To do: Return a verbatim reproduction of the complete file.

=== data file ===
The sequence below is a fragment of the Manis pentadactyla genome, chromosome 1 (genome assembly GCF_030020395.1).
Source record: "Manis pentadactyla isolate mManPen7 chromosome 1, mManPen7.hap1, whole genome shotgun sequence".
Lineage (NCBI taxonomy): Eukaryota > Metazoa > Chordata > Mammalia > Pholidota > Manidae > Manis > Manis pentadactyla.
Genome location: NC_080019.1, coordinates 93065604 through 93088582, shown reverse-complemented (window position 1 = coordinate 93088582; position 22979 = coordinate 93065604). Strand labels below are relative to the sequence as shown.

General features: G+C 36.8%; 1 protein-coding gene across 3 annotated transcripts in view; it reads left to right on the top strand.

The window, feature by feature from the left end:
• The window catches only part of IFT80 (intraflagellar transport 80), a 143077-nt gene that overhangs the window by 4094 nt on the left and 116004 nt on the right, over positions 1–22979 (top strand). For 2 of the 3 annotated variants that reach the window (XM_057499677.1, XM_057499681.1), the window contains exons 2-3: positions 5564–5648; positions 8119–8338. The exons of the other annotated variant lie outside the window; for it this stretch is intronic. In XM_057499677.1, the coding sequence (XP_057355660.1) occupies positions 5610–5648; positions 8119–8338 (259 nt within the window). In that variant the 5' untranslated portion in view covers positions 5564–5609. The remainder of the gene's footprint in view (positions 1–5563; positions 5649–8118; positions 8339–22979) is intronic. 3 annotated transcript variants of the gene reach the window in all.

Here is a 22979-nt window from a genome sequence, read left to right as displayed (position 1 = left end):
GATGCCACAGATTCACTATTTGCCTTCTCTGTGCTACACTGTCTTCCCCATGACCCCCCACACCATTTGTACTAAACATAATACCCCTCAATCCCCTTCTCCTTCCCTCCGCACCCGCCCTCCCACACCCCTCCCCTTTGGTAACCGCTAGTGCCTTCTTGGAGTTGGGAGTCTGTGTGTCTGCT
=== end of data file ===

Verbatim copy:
The sequence below is a fragment of the Manis pentadactyla genome, chromosome 1 (genome assembly GCF_030020395.1).
Source record: "Manis pentadactyla isolate mManPen7 chromosome 1, mManPen7.hap1, whole genome shotgun sequence".
Lineage (NCBI taxonomy): Eukaryota > Metazoa > Chordata > Mammalia > Pholidota > Manidae > Manis > Manis pentadactyla.
Genome location: NC_080019.1, coordinates 93065604 through 93088582, shown reverse-complemented (window position 1 = coordinate 93088582; position 22979 = coordinate 93065604). Strand labels below are relative to the sequence as shown.

General features: G+C 36.8%; 1 protein-coding gene across 3 annotated transcripts in view; it reads left to right on the top strand.

The window, feature by feature from the left end:
• The window catches only part of IFT80 (intraflagellar transport 80), a 143077-nt gene that overhangs the window by 4094 nt on the left and 116004 nt on the right, over positions 1–22979 (top strand). For 2 of the 3 annotated variants that reach the window (XM_057499677.1, XM_057499681.1), the window contains exons 2-3: positions 5564–5648; positions 8119–8338. The exons of the other annotated variant lie outside the window; for it this stretch is intronic. In XM_057499677.1, the coding sequence (XP_057355660.1) occupies positions 5610–5648; positions 8119–8338 (259 nt within the window). In that variant the 5' untranslated portion in view covers positions 5564–5609. The remainder of the gene's footprint in view (positions 1–5563; positions 5649–8118; positions 8339–22979) is intronic. 3 annotated transcript variants of the gene reach the window in all.

Here is a 22979-nt window from a genome sequence, read left to right as displayed (position 1 = left end):
GATGCCACAGATTCACTATTTGCCTTCTCTGTGCTACACTGTCTTCCCCATGACCCCCCACACCATTTGTACTAAACATAATACCCCTCAATCCCCTTCTCCTTCCCTCCGCACCCGCCCTCCCACACCCCTCCCCTTTGGTAACCGCTAGTGCCTTCTTGGAGTTGGGAGTCTGTGTGTCTGCT